“They’re kind of the best kept secret of the theater,” said publicist Kris Howland of the so-called director’s suites. One box seats 32 and the other, built by founder Herb Bloomberg so he could drop in on performances, seats four. The latter comes with a private server and costs $500.
The boxes at the Ritz and Jungle Theater also are excellent seats. They’re called “queen’s boxes,” although there’s no word if actual royal tushes have occupied them.
Sometimes, theater seating isn’t a chair at all.
Chanhassen has booths in addition to its regular seats. (Many of the latter are the originals milled in a wood shop behind the theater 50 years ago, but reupholstered, of course.)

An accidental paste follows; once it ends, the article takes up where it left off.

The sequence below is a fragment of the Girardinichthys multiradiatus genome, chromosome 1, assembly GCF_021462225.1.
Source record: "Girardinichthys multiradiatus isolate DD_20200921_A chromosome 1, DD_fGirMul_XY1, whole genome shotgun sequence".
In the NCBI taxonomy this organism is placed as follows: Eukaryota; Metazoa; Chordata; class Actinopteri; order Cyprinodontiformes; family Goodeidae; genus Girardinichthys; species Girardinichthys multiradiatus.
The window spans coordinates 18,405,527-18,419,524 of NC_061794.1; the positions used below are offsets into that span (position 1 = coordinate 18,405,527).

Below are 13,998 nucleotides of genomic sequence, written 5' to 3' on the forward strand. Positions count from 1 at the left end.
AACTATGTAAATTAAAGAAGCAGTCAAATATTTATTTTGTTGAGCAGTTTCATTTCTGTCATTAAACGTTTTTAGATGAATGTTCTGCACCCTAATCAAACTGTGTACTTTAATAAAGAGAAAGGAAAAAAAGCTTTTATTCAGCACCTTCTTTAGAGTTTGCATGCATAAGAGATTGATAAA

Lakeshore Players’ new home at White Bear Lake’s Hanifl Performing Arts Center features unusual seating that’s also a bargain: Four 34-inch love seats, which accommodate two people, go for the price of a single ticket.
Two theaters let audiences watch from car seats. It’ll be your own car next year when Mixed Blood Theatre stages “Autonomy,” which audiences will view while driving from scene to scene in a parking garage. And Frank Theatre repurposed old car seats for its production of “A.” Said artistic director Knox, “It kind of fit with the set, which was a mishmash of old couches and car seats and scavenged stuff.”
While Frank went low, the Jungle went high with four red thrones, two on each side of the theater. Imported from France, the movable chairs are reserved for patrons who have disabilities or who need extra space for, say, an oxygen tank or service animal.